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Answer Will making a “flat” swing cure my slice

As bad as slicing is, there are at least two maladies that make it seem benign by comparison: shanking, and hooking. Both can be caused by a swing thats too “flat.”

In this context, “flat” describes a swing plane in which the golfers left (lead) arm, at the top of the backswing, is at less than a 45° angle relative to the ground. Matt Kuchars swing offers a great illustration.

In fact, a flat swing plane does have its advantages. For starters, it can help cure a slice.

Because the arms and club move more around the body, a flat swing promotes an inside-to-outside clubhead path – the opposite of the outside-in or over-the-top move which plagues many slicers. Swinging inside-out enables you to hit a draw and transfer more power to the ball, two highly desirable traits.

Now for the downside. If your swing becomes too flat, the clubs path will be too far from inside the target line. If you fail to fully release the club from this position, its easy to shank the ball off the hosel of an iron or catch it deep in the heel of a wood or hybrid. Rotate the hands a little too much and youll hit some huge hooks.

In other words, a flatter swing can cure you… but it may kill you.

If youre sure that an overly upright swing is causing you to slice, by all means try flattening it out. Heres a handful of tips:

Move away from the ball: On the practice tee, grab the shortest club that you tend to slice. Assume your normal stance, and shuffle your feet (and body) just slightly away from the ball – no more than an inch to begin with. You may feel like youre reaching for the ball, but thats OK. The extra distance will make you swing around your body and limit your tendency to come over the top. Adjust your stance distance based on the results. Remember, farther means flatter

Tee it higher: Raising the level of the ball lowers (flattens) the level on which your shoulders and arms rotate. If you tee the ball too low, youll also stand closer and force yourself into a more upright position.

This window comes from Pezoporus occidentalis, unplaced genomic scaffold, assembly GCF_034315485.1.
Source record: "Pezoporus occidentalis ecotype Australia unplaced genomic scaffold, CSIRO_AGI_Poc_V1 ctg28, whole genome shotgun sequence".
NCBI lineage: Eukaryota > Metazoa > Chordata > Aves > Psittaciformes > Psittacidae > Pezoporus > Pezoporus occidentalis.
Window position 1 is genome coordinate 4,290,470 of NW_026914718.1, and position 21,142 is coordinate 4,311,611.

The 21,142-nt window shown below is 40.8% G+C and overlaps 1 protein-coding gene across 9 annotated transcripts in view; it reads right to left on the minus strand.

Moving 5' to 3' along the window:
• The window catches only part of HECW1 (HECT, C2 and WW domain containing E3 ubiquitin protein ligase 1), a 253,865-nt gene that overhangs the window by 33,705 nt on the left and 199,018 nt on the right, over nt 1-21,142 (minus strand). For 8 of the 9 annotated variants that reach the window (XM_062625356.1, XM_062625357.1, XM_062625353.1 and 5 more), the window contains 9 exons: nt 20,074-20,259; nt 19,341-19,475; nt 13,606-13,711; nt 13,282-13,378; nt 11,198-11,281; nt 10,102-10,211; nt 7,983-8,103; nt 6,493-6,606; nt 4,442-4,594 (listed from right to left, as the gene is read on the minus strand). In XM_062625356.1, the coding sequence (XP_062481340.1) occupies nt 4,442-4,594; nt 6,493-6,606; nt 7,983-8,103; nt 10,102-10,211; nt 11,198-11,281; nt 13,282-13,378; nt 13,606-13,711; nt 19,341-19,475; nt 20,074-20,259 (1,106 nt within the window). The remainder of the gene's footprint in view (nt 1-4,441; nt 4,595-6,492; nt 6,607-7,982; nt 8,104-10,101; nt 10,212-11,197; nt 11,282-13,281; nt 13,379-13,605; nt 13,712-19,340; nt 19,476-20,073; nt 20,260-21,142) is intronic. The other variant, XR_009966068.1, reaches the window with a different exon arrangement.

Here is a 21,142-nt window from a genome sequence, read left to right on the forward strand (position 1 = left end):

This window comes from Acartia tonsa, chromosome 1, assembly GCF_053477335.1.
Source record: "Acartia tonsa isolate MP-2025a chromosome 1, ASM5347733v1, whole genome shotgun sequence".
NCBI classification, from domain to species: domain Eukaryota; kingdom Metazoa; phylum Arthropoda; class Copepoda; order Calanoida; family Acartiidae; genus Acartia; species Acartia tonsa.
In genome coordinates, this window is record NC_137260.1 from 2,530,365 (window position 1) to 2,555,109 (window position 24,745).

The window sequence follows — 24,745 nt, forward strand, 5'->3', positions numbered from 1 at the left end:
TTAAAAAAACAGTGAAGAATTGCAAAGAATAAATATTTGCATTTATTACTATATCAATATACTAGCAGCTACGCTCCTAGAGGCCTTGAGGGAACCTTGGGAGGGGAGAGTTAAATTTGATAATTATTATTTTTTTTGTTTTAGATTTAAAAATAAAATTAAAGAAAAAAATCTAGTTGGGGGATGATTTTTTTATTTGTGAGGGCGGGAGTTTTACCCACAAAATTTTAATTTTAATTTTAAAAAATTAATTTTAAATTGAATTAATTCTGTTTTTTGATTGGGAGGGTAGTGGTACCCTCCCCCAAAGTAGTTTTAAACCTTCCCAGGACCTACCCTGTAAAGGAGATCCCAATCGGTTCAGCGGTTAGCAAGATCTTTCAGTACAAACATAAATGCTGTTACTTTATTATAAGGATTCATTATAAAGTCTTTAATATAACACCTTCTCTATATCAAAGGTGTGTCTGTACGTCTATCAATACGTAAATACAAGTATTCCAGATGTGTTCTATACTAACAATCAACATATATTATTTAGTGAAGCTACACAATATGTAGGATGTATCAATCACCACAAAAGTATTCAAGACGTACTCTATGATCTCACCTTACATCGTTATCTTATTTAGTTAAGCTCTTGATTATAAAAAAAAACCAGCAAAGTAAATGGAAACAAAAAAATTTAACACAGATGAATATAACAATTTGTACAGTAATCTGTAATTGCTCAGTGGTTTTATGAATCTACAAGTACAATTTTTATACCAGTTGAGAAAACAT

Practice with the ball above your feet: This has the same effect as teeing it higher. By practicing this way, youll develop a feel for a flatter swing.

Make a baseball-style practice swing: Another simple trick to ingrain the feeling of a flat plane. Just hold the club straight out from your body as though holding a bat over the plate. Swing back and through, back and through, rotating the forearms and hands through the impact zone. Thats the sensation you want when hitting the golf ball.

A flatter swing can, indeed, be the answer to your slice. The key is to not go too far.

Slicing is the single most common problem among amateur golfers. If youre a victim, one of these links may well lead to the fix youve been looking for:

How Can I Cure My Pull Slice?

What is the Best Quick Fix for a Slice?

Causes and Cures: Push Slice

Slice Shot Golf Drills

Best Driver Specs for Those Who Slice

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Its highly unlikely that flattening your swing will exacerbate a slice. By shallowing your swing plane, youll find it easier to route the club on an inside-to-out path. (Most slicers swing outside-in.) The problem is, you could develop a case of the shanks or hooks if your swing gets too flat.

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Believe it or not, swinging inside-to-out doesnt necessarily eliminate slicing. If you fail to release the club through impact, your pull slice may simply become a push slice – arguably, an even worse ailment.

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If this were true, there would be a lot fewer golfers in the world. In fact, there are multiple prescriptions for all slice types and causes. A flatter swing is recommended for golfers with extreme over-the-top club paths. Others must squash a reverse pivot, or change their grip, or… You get the picture.